Friday, 21 January 2011

I Make, Therefore I Am

I worry about the society we find ourselves in today. Many people have become spectators of life rather than participants and as a result, find themselves disconnected and struggling to find a purpose.

While there is no ‘one size fits all’ solution there are, in my opinion, things that can be done to provide us once more with a sense of being, doing, contributing and probably most importantly, with that sense of purpose while we are here and knowledge of leaving our mark for when we’re not; something that speaks of our existence and identity.

Today the media is full to bursting, of programmes and articles dedicated to the tangible achievements of the past, where experts extol the virtues of craftsmen and craftsmanship. They talk about the detail, the design, the skill, the workmanship and the fact that many of these items are still in working use, literally hundreds of years later.

We are fully aware of the significance and importance of those exertions, which I repeat; we celebrate on a regular basis. However, we have forgotten that manual occupation is still one of the best ways to satisfy this primeval need and there is nothing wrong in going to bed tired, maybe even aching a little, knowing that the day has been used to its full advantage and there is something to show at the end of it. We have become obsessed with jumping the gun, to get to the destination without going on the journey, let alone enjoying it.

We have become obsessed with the idea that physical struggle is wrong and bad, so much so that we are desperately trying to eliminate it (in the western world at least) to our cost. What we need to realise is that a certain amount of physical exertion, struggle even, is necessary in every human life. When that is not present an emotional as well as a physical vacuum is created, which as we all know, must be filled.

Are our lives any ‘easier’ today?  I doubt it. We’ve simply replaced physical struggle with mental anxiety. I would argue that a lot of that anxiety occurs because we are not satisfying that innate need to be manually and creatively occupied. Art, Craft and Manual Production satisfy that need on every level.

Using our hands and indeed all our faculties to create things of beauty, use or both, is of immense value. Using the raw materials we find around us, where a battle of wills ensues between maker and material, grappling and tussling with that material, until a truce – a compromise and an understanding is achieved and something beautiful emerges. It is this struggle that helps define us as human beings and we need this affirmation, pretty much on a daily basis, to keep us sane and healthy.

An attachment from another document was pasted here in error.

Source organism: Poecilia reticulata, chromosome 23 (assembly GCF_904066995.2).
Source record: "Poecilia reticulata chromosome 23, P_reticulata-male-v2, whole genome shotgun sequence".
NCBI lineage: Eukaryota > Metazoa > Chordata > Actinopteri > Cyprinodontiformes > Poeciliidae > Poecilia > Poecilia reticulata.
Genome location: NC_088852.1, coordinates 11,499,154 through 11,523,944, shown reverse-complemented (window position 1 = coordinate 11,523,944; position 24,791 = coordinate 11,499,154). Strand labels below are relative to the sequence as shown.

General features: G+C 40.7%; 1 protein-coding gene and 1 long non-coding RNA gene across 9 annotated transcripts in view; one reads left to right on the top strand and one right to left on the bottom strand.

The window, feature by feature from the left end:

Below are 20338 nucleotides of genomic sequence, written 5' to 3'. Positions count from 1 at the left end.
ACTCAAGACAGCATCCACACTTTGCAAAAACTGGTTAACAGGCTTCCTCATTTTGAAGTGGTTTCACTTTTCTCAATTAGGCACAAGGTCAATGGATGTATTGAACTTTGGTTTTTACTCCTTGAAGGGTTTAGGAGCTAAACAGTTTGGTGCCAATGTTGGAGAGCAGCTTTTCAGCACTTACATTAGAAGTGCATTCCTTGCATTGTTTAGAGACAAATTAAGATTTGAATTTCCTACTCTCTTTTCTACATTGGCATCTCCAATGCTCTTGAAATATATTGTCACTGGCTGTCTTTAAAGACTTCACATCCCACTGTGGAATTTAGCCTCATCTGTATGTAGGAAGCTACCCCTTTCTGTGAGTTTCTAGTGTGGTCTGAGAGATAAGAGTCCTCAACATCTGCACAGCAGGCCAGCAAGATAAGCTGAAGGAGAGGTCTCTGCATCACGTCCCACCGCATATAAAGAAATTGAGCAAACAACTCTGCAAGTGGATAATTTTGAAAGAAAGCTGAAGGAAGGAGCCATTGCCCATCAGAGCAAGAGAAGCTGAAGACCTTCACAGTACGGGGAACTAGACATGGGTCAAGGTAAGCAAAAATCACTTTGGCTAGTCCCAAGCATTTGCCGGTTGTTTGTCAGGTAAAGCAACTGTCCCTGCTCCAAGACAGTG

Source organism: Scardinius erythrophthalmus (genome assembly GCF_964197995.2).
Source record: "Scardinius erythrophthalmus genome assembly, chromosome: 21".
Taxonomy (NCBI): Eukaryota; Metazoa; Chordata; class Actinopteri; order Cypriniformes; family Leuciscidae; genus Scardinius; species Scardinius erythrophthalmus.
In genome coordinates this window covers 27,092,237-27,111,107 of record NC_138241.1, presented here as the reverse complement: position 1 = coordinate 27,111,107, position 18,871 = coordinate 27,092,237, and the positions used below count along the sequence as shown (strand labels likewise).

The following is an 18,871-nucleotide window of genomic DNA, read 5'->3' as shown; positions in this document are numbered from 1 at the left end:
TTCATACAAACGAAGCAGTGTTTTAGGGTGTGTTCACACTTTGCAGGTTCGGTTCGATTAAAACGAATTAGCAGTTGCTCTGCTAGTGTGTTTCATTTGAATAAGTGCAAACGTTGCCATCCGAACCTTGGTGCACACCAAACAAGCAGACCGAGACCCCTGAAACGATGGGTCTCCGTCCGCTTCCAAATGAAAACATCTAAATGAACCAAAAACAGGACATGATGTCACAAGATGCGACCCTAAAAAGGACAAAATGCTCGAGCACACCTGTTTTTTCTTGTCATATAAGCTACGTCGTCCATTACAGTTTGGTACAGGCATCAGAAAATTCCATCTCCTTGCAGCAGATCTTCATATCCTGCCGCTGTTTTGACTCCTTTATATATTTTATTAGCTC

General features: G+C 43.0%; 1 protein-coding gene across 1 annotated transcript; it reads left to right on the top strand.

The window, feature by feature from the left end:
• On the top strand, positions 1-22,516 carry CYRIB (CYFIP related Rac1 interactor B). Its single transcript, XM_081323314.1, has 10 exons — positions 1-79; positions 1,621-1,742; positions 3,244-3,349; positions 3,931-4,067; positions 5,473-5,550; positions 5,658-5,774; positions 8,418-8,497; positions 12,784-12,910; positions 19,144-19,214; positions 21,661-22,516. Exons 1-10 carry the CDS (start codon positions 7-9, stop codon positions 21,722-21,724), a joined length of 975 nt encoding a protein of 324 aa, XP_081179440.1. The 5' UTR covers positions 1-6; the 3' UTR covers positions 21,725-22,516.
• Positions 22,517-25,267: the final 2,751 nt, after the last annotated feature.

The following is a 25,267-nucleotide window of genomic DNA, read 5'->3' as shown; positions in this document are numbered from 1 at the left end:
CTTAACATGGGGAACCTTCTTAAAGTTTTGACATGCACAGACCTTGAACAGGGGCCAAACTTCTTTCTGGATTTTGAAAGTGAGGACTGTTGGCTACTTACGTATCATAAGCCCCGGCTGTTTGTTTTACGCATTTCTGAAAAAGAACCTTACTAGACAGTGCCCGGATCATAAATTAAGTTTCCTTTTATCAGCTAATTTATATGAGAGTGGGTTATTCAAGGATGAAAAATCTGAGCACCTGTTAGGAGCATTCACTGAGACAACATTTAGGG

Gillian Montegrande, is founder of Made by Hands of Britain which is dedicated to showcasing the heritage, traditions and contemporary interpretations of British craftsmanship. 


  1. Gillian thank you for this superb post. I could not agree more that we have replaced physical toil with mental anxiety.
    I still cook all our food from scratch, which can be an effort but it's well worth it, I find it creative too.
    I live in Canada now and like the feeling in my aching muscles having shovelled all the snow on our drive. I found myself saying "Thank you for our washing machine" on Monday as I hung up our laundry, I realised how grateful I was that I did not have to wash all our clothes by hand. Life is a wonderful journey and I am in no hurry to reach the destination!

  2. Joanna, how nice of you to comment and I am delighted you feel the same - that's two of us at least :)

    We too still eat all our meals made from scratch, my husband is Italian, so you can imagine! It's about taking one's time and considering the processes and consequences, good and bad, of what we do.

    You are so right about physical exertion, I never feel more alive than when I am working really hard - I love to garden, as much for the way it makes me feel as the aesthetic result.

    In the end, what do we do if we're not doing?

  3. Make that 3 of us in agreement!
    I live in New Zealand and gardening (especially food) is my first love although I spend most of the week inside with a computer. I sleep so much better at weekends after a day of fresh air and physical work.
    My next love is knitting, though I have so many clothes (mostly gifted by my mother who knows I dislike shopping, and many more than a decade old) that I usually use 'wool' remnants and make children's clothes to give away. When I lived in Queensland, Australia, I didn't need any knitted clothes and missed it so much! This winter I will start spinning wool again, something I haven't done since I moved to Australia in 1988 (returning to NZ in 2006), and I look forward to the creativity and truly natural fibre.
    My third love has been renovating houses (especially creating the gardens).
    The theme here is creating beauty and utility - so satisfying!

  4. Carolyn, you definitely sound like my kind of person!

    Totally empathise about physical work being the antidote to sitting in front of a computer all day :)